Working with materials so different from each other such as stone and wood causes a bit of a conundrum when you're trying to choose a suitable glue. Glues for porous materials like wood may not stick to non-porous substances, and vice versa. Finding a glue that sticks to both substances requires reading product labels carefully to ensure the adhesive is designed for both materials -- using the wrong type of glue may result in a project that falls apart or never sticks together in the first place, ruining the project materials in the process with globs of dried glue. Construction adhesives designed for many surfaces hold glue and stone together.
Things You'll Need
Polyurethane construction adhesive or jewelry adhesive
Cotton swabs or flat-sided toothpicks
Wipe the bottom side of the stones with a damp cloth to remove any dust or dirt. Wipe them dry with a paper towel and allow the stones to air dry completely.
Scuff the wood gently with a piece of fine-grit sandpaper on the area to which you intend to glue. Wipe the dust away with a paper towel. Scuffing helps the adhesive stick better and can be done over varnished or painted wood as well.
Cover the work surface with newspaper to catch stray drops of glue. Place the wood and stones atop the paper.
Squirt construction adhesive on the bottom of each stone, pressing it into the desired location on the wood, if working with large- or medium-sized stones. For a small project, such as a wooden pill box with tiny gemstones, use a jewelry adhesive designed to work on both wood and stone. Apply adhesive to small stones with a cotton swab or a flat-sided toothpick. If the adhesive packaging recommends that you do so, apply the adhesive to both objects, wait a minute or the recommended length of time, then press the pieces together. Allow the glue to dry for several hours or as recommended on the package before handling the project.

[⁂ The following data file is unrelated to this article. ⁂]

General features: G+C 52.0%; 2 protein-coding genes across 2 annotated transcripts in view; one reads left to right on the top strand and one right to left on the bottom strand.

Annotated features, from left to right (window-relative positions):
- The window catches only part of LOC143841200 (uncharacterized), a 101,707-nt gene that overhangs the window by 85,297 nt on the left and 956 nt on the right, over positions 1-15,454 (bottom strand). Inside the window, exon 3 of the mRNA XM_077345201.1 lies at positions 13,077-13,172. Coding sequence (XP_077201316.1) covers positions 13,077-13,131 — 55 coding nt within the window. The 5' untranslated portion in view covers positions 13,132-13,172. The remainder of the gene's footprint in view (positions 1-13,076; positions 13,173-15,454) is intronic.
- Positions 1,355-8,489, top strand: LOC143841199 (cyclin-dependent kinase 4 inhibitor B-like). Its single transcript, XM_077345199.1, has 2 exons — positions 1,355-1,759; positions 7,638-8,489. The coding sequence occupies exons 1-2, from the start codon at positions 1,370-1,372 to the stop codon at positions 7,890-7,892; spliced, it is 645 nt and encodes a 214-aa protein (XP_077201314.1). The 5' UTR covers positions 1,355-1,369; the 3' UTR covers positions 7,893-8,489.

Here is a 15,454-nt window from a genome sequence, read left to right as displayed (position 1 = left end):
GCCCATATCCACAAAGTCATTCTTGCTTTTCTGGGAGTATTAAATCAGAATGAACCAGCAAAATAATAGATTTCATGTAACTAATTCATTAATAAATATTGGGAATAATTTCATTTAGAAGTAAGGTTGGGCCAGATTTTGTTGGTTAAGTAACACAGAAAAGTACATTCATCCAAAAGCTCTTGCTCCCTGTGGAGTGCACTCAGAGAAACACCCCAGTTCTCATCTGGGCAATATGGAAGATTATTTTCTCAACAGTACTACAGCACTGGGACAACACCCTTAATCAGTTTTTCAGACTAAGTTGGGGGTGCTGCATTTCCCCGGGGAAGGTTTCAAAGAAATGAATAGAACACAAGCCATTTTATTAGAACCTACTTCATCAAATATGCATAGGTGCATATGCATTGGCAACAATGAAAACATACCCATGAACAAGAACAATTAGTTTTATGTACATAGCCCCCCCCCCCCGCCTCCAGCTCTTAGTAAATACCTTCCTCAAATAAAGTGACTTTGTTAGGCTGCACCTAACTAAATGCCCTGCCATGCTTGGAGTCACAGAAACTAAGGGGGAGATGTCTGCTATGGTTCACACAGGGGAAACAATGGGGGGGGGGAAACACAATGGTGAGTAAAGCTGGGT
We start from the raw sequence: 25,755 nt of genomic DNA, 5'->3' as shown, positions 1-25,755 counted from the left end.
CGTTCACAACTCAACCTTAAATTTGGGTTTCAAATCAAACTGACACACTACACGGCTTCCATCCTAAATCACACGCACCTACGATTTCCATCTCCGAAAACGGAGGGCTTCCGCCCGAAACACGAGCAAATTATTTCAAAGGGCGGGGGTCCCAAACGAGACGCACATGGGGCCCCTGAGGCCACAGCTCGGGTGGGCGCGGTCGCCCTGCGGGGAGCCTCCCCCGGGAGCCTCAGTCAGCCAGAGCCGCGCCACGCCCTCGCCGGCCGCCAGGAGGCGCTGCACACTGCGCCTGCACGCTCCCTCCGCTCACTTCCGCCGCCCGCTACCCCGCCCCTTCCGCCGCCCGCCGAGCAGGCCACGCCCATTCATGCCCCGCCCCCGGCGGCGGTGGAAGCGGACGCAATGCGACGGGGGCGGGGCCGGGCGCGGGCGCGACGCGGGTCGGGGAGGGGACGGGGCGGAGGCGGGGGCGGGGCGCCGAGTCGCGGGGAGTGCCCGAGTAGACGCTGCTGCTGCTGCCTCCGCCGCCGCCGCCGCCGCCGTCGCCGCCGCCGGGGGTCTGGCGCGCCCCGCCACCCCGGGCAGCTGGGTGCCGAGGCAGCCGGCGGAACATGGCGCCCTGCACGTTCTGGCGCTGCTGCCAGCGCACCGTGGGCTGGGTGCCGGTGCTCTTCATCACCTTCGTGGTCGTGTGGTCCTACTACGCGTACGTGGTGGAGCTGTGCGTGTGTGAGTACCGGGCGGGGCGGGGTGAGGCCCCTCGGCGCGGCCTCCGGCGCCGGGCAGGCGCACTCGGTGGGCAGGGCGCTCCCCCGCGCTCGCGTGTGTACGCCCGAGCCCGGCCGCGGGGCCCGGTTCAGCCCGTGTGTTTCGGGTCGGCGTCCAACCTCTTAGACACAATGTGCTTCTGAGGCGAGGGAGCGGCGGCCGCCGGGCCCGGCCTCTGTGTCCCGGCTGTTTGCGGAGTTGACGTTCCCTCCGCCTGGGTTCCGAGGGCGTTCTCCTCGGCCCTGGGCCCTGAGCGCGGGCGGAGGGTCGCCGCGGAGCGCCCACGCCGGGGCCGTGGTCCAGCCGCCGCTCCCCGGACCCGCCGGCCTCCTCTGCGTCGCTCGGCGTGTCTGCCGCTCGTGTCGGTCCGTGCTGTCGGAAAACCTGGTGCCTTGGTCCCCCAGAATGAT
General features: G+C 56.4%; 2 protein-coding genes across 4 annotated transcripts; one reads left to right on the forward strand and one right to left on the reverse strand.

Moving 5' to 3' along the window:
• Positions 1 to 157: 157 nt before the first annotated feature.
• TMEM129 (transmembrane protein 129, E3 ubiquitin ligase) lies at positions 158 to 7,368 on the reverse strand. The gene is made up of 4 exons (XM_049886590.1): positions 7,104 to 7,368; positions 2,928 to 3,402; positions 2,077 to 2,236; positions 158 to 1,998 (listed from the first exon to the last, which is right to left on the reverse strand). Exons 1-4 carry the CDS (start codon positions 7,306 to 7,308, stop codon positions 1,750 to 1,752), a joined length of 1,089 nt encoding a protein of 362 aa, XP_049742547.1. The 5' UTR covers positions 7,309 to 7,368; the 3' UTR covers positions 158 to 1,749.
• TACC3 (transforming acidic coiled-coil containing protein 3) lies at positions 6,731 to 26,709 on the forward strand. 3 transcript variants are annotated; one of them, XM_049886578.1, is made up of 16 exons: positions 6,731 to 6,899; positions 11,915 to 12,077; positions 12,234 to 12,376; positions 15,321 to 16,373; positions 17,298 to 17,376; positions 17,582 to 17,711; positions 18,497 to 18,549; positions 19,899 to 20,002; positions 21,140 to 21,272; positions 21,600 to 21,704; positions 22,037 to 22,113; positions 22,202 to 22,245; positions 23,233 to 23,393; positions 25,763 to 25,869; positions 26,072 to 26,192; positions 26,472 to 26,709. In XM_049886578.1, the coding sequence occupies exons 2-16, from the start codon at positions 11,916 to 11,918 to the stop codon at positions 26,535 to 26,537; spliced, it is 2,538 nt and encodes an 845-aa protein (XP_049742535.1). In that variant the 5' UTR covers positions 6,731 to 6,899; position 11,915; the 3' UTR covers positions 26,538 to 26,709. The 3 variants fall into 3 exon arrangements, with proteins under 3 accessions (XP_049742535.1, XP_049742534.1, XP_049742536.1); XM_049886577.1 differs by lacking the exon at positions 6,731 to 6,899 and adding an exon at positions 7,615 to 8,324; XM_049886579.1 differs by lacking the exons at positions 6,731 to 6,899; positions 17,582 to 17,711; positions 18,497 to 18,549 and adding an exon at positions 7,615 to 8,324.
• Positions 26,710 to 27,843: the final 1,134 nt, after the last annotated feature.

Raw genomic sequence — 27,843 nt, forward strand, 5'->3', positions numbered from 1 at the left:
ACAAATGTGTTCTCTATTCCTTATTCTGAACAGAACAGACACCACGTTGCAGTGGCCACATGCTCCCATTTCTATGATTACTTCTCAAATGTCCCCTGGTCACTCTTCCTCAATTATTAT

Choose stones that are completely flat on the bottom side for best results. In the same manner, stones stick better to a flat wood surface than to rough-textured wood such as bark on a branch.
An epoxy or jewelry adhesive designed to work with wood and stone may be used in place of a construction adhesive. Work only in a well-ventilated area if using such adhesives to avoid breathing in strong fumes. Ideally, choose an adhesive that has low-VOC (volatile organic compound) content for minimal odor.
If you plan to use your project outdoors or in a damp or wet environment, choose a waterproof adhesive designed for both wood and stone. Many polyurethane and polyvinyl acetate (PVA) adhesives are not designed to hold up to wet conditions; the packaging will state the specifics.